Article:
Local inflatable stand-up paddleboard company Hala Gear, featured on the cover of the summer issue of Steamboat Living magazine, also used Steamboat’s proximity to attend OR this year, including the on-water demo day on the South Platte River at Confluence Park downtown, where it made waves showing its wares to retailers.
“Having the show in Denver helps our buyers better understand the waterways and terrain that inspire our gear designs,” said President Peter Hall, who used the show to tout the company’s new price-point Rival line, Inflatable Carbon construction and patented Double-Stack technology. “It is great to have this vibrant industry feeling at home in Colorado.”
Chaos and CTR Headwear, which bases its customer service and shipping operations in Steamboat, is another company that trekked over the Continental Divide to attend the show. “As both a local brand to Steamboat and a growing national brand, it helps us connect directly with retailers from across the world,” said Gary Supple, U.S. director for both brands. “We learn about new trends, emerging hat brands and make new connections for the future.”
Scotland-based clothing manufacturer Trespass, whose three-person U.S. office is based in Steamboat, said it uses the show as much to court new retailers as solidify relations with current ones. “It’s essential for meeting new customers, catching up with existing ones and enjoying the buzz that our industry has when everyone gets together,” said Operations Manager Barbara Clark. “We wouldn’t miss it.”
The bottom line for these local manufacturers is the chance to meet with buyers, which are the glue that holds the show together. And it’s just as essential to them as it is the manufacturers.
“OR is very important to us, and it’s great that it’s now in Denver,” said Ski Haus Manager Murray Selleck. “It’s our chance to find what’s new out there. We already know what sells well, so we go to find the unique, up-and-coming companies pushing design and presenting new ideas.”
Of course, there’s plenty of fun to be had as well, with the networking spilling into the evening at parties throughout downtown Denver. This year’s festivities included the Night of Stoke film festival, a beer-and-bike brewery tour highlighting the 50th anniversary of the Wild & Scenic Rivers Act, and an Outdoor Industry Jam, inspiring retailer rock-and-rollers and mandolin-playing manufacturers to let their hair out and perform on stage in front of their peers. “I go to see all the new equipment, but also all my old friends,” said local Barry Smith, owner of Mountain Sports Kayak School. “It’s a pretty fun and unique gathering place for people in the industry.”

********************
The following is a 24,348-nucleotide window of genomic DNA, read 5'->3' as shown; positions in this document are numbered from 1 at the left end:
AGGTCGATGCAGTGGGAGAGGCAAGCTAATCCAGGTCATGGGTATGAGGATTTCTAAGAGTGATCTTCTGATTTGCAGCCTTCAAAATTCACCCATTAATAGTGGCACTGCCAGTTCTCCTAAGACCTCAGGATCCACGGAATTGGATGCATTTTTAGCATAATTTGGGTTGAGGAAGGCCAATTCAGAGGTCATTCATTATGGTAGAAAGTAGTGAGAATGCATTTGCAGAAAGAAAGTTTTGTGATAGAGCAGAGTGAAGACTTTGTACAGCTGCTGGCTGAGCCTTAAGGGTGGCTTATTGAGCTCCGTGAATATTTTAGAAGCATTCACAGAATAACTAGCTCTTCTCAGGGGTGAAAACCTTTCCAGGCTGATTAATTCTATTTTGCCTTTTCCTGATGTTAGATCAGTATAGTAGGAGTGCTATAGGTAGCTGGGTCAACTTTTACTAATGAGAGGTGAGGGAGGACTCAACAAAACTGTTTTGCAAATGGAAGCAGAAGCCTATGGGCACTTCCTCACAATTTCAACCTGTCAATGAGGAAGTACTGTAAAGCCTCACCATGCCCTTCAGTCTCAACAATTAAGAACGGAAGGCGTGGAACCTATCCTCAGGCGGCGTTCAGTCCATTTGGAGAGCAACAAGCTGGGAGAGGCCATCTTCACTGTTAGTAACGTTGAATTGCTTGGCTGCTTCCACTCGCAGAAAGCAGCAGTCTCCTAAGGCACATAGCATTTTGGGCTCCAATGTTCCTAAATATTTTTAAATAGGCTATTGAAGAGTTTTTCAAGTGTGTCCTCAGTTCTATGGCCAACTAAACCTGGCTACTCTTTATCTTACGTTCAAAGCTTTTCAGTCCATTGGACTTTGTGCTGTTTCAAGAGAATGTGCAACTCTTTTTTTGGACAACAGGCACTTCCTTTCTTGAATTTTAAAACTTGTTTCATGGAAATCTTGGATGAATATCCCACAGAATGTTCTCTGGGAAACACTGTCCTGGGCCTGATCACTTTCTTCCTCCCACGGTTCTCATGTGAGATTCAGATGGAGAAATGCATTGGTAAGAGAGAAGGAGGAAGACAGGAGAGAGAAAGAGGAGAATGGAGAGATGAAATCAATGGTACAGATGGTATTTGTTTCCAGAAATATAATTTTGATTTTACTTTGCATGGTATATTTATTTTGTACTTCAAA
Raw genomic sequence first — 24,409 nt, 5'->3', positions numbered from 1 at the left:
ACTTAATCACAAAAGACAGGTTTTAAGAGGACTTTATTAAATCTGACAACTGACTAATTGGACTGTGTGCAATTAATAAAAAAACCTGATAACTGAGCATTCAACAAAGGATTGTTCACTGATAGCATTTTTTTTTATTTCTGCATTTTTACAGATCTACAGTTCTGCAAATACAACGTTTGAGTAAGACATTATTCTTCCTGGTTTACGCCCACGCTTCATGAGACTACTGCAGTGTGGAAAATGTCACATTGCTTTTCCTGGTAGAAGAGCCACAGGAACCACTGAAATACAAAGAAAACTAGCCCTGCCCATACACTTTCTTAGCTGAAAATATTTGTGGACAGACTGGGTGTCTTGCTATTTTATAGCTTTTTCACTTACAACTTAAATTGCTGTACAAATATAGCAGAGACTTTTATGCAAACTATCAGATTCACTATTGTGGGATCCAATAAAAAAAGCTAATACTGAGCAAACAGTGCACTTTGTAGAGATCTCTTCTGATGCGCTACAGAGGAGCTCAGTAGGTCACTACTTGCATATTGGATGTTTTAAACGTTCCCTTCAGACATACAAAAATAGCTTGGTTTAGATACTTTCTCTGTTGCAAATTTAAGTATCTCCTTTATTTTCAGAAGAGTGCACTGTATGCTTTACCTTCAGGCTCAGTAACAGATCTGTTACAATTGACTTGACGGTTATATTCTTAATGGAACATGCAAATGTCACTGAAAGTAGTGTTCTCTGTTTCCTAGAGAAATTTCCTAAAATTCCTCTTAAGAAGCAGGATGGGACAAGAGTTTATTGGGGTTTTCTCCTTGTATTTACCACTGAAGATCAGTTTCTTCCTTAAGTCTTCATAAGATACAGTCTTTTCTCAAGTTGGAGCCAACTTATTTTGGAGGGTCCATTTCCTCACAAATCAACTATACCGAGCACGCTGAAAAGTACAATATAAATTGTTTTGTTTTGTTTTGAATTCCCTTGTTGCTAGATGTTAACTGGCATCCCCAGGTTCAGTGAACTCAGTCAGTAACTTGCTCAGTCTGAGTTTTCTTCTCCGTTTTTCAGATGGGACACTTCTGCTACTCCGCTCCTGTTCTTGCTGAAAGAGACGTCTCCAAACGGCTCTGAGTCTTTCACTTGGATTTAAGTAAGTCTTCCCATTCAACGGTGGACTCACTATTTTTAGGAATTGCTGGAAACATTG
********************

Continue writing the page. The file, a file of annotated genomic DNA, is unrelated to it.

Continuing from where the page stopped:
- Hala Gear
- Honey Stinger
- Point 6
- Chaos Hats
- Grip Pro Trainer
- Sweetwood Smokehouse
- Trespass USA
- Big Agnes
An alphabetical sampling of local outdoor businesses
With an educated workforce, easy airport access and great product-testing grounds right out the office door, Steamboat Springs is a true hotbed of outdoor businesses. “They’re a major driver of the community that offers year-round employment and quality wages,” said Steamboat Springs Chamber Resort Association CEO Kara Stoller. “With more than our share of outdoor businesses calling Steamboat home, it makes town have a much more balanced economy.”
Founded by competitive ski racer SaRa Gezon and John Bowers, who recently graduated from Colorado State University with degrees in marketing and sustainability, Adventure Hounds offers lifestyle apparel while enriching the lives of shelter dogs. With a line of shirts, sweaters, neck warmers, beanies and more, it donates 20 percent of its monthly sales to different animal shelters. “We have two passions, spending time outside and dogs,” said Gezon. “Our donation helps provide sheltered dogs with food, shelter, caretakers, grooming and other necessities to help find them a home.”